Still, maybe it has had an effect, for I’ve been thinking about mountains again and feel a hiking trip coming up. I often pretend that I can find beauty in the ‘small things and every day deeds’ and thought I had found one here, on this very earth, but it turned out to be an illusion, nothing but a beautiful dream. In heights, where the air can be thin, we tend to hallucinate and imagine things. But for some reason those seem more meaningful than the delusions of the lowlands.
I have been thinking about leaving Twitter for a while now. Not for one, but for many reasons which are not important. I joined Twitter in 2013 and a couple of years later deleted my Facebook account. I have never regretted that decision and feel the time has come to make a soft exit on Twitter. My Twitter app has been under focus mode and timer restrictions, so called digital well-being, for a long time, so that I could reduce my interaction with the platform. I will not delete my account, but have now logged out of the app. I will continue to share the BiblioIranica posts on my profile and might share any post that I write here on my Twitter. But I will not engage with the timeline and will not read direct messages.
If you like to get in touch, please do so on e-mail. I love to hear from you, but social media are not really for me.
The paperback of my book is here! You can order a copy from the Edinburgh University Press. I am grateful to the series editor, Lloyd Llewellyn-Jones, for giving this book a home and to the editors at the EUP for guiding me through the publication process.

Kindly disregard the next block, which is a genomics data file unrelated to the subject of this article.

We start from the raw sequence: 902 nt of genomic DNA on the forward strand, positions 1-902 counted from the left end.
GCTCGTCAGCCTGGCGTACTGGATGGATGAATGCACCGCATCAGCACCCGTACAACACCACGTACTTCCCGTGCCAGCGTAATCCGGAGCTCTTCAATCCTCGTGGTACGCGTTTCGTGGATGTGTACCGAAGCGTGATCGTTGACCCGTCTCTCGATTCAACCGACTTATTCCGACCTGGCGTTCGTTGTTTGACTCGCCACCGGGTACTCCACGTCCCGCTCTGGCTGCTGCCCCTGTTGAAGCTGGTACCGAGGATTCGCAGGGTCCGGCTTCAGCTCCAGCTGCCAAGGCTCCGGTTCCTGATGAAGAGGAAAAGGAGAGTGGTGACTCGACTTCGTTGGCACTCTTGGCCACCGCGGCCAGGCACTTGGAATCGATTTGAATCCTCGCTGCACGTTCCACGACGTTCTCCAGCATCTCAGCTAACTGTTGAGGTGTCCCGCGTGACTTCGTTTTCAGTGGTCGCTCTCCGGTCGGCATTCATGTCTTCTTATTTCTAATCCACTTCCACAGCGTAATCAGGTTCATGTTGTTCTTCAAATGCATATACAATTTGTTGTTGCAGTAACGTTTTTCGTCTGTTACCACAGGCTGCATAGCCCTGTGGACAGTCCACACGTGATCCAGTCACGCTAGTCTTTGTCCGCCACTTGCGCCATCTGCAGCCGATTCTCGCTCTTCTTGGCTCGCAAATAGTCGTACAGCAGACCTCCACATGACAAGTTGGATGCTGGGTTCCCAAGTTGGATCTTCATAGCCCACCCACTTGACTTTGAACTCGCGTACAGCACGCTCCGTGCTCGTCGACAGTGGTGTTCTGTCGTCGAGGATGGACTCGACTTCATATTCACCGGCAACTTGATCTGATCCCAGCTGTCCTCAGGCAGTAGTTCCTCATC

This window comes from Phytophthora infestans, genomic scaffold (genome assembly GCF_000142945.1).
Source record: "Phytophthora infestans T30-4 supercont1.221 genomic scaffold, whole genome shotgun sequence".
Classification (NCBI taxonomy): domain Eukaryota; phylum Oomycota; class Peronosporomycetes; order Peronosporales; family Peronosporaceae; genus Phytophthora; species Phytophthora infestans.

I list the reviews of my book here, and wrote for the EUP a blog about the content of the book and my approach which you can read here.
The debate about privilege and representing others in writing fascinates me. Who gets to be whose voice? How do you represent others and what role do publishers play in these debates? Does art need to node to the vagaries of social media? Can art provoke? If so, what are the limits, who defines them and what constitutes privilege and/or racism, othering etc? Following up on the Clanchy controversy, the Guardian has a nuanced piece discussing some of these questions.
The idea that writers who tackle difficult subjects cannot necessarily rely on their publishers’ backing in a storm clearly alarms some. One literary agent was approached recently by a white writer, asking if it was still acceptable to write a mixed-race character. “I said, ‘Yes, you’re a novelist – of course you can, but what you do have to prove is that you’ve done proper research, that you’re not just objectifying that character,’” she says. “That’s what fiction is for. It’s to do with looking through other people’s eyes.” But in nonfiction, she concedes, a more permanent shift may be under way. “Maybe we’ve too easily thought that we can tell anybody’s story without any deep understanding.”
Today we had Kristina Richardson, @krisrich, speak to us at the @invisible_east. She delivered a fascinating lecture based on her recent book, which has opened my eyes to a large set of theoretical questions to be asked in the study of ancient and late antique history of any geography.